Some Manitobans having trouble proving they're fully vaccinated against COVID-19 due to data errors
Women say their doses weren't recorded properly, and are having trouble proving it
Some Manitobans say they're having trouble getting their vaccine records to show they've had both their shots, and are worried they won't be able to enjoy the rewards as a result.
But health officials say they're working to get the issue resolved soon.
Lorraine Adam, who is in her 70s, says she got her first dose of the Pfizer vaccine at the end of March, and then got her second dose on June 3.
Once the required two weeks had passed, she went online to order her immunization card but the system told her she was ineligible. When she called Shared Health to inquire, she was told there was no record of her first dose.
She says what followed was a series of calls to different health agencies, with none of them able to provide answers.
"I really had a great challenge getting to talk to anybody. I mean, it was just, it was sort of like a black hole everywhere," she said.
She said she thinks there must have a data entry error that meant her first shot wasn't recorded.
"There's not a lag when it's like practically three months. It's a lag if it's a week or two or a bit more. But that's more than a lag," she said.
Now, she said she's worried she won't be able to take advantage of the benefits of being fully vaccinated, like travelling to Ontario to see her daughter and grandkids.
Rachel Cooper says she tried to apply for her vaccination card Wednesday after getting her second dose on June 9 at a walk-in clinic. She said she got her first dose at a Winnipeg supersite at the start of May.
When her application was denied, she checked her immunization record online, only to see there was no record of her second shot.
She called her MLA's office about the issue, and was told they would look into it. But for now, she's said she's just waiting to see if the issue can be resolved.
Like Adam, she said she's worried about how this will impact her ability to travel and do other things only afforded to those fully vaccinated.
The whole situation is very frustrating, she said.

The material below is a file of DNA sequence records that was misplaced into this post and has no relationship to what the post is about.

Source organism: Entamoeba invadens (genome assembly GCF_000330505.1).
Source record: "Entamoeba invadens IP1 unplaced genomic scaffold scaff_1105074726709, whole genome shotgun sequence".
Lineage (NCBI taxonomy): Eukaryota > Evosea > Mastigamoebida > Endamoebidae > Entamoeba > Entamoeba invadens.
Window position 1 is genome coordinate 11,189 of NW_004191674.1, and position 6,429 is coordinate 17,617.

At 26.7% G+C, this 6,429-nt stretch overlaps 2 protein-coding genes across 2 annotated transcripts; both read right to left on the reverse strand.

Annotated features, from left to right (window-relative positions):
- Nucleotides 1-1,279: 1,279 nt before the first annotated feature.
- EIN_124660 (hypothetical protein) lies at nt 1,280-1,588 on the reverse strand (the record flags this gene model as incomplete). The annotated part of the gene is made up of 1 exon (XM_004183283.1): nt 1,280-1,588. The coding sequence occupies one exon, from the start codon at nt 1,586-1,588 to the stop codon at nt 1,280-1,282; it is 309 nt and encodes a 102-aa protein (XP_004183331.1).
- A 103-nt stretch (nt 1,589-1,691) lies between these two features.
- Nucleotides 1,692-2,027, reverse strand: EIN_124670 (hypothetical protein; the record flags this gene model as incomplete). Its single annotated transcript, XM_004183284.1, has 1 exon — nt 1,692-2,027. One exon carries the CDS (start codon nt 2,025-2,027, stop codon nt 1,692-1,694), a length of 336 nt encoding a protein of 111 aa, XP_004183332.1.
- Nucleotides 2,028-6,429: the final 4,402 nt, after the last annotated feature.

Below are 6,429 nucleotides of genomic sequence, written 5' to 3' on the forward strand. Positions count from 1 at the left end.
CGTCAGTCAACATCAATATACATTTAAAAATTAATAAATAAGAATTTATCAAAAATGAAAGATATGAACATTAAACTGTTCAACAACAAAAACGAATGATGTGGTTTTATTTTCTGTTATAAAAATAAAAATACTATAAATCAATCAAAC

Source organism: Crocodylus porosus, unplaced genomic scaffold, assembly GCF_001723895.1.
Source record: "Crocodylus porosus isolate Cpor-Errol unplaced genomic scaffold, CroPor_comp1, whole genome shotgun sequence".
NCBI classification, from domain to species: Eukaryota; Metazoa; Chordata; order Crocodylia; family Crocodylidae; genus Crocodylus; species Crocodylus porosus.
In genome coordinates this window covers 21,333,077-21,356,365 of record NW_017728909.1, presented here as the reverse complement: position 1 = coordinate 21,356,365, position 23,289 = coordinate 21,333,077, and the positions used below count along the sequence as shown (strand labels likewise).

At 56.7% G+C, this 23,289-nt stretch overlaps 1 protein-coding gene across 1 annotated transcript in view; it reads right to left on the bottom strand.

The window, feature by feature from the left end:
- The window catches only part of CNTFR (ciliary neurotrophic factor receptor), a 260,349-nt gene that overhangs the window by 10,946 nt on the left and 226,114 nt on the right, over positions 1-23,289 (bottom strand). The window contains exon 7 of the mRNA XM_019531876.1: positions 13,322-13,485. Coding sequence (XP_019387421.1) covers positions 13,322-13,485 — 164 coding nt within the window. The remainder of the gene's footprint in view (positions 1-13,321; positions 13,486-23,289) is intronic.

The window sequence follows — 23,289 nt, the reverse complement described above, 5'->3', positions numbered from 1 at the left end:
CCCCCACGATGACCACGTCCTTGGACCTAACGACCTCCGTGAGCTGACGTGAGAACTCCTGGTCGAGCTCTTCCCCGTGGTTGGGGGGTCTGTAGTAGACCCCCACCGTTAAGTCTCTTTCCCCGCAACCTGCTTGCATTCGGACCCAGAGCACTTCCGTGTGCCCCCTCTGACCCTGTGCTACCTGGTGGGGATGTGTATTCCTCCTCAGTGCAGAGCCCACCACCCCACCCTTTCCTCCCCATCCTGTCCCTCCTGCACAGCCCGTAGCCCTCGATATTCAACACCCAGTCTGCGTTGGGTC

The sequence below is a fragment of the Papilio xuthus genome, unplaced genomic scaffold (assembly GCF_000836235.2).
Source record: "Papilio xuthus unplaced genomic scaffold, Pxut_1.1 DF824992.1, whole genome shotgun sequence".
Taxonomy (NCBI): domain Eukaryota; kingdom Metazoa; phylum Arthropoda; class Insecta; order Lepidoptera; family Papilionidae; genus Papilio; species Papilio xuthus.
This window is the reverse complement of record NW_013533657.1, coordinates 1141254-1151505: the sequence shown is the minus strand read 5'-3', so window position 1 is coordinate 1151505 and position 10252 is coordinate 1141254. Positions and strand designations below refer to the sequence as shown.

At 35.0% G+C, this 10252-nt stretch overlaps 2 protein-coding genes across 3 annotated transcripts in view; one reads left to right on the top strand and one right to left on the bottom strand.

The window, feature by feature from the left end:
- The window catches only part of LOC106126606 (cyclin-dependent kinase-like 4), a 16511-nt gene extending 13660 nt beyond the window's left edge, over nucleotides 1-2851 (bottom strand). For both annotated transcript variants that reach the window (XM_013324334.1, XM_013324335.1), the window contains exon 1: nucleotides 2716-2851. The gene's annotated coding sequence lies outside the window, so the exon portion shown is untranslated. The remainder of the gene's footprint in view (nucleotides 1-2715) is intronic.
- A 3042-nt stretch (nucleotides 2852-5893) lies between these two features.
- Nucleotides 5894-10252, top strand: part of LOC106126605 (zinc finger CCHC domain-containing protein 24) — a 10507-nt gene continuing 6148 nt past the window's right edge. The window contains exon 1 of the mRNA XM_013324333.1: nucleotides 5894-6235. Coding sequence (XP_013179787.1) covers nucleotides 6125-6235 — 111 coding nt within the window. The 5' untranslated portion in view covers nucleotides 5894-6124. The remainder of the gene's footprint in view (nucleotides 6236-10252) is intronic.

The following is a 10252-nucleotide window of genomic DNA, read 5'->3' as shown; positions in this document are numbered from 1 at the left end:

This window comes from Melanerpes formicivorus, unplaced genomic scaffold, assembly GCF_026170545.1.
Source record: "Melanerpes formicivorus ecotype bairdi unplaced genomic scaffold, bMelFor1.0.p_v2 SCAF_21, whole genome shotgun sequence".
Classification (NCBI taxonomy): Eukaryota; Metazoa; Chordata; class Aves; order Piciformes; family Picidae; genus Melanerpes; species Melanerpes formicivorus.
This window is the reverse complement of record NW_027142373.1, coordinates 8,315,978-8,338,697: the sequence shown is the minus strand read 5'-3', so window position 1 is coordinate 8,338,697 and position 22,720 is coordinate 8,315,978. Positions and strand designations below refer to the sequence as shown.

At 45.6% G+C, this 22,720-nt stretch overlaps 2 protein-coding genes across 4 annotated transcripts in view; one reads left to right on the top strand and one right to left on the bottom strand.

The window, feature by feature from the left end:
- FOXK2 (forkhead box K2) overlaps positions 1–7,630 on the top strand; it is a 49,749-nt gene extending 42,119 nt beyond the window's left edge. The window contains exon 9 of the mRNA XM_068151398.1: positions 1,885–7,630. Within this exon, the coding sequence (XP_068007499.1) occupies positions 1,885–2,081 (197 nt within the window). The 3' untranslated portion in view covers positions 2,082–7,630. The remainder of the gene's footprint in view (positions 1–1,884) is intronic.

"I mean, the government is telling us to go and do our part, which I did very promptly as soon as I was eligible. I got both of my vaccines and now I'm just waiting for them to do their part," she said.
Province looking into it: vaccine task force
The head of Manitoba's vaccine task force, Johanu Botha, said he was aware some people are having trouble getting their vaccination cards, mostly due to getting their first doses in other provinces or rural areas, but wouldn't call it a widespread problem.
Almost all vaccination records, about 97 per cent, are processed with no issue, he said.
"They're sort of anomalies like that that we have to work through to brainstorm why they're not aligned in the system. By all accounts, everyone's data is in the system. It's a matter of cleaning it up," he said.
Botha said this doesn't minimize the frustrations of the three per cent of people who are experiencing complications, and officials are working to resolve these issues as soon as possible.
"Remember, this is a brand new process that they're doing here for over a million people, so it's monumental," he said.
"And I know that people want to get their lives back and they want those cards back. So I've been following up to make sure we're doing everything we can to get that to happen as fast and efficiently as possible."
He said the vaccine team is hiring more staff to fix the issues
With files from Marina von Stackelberg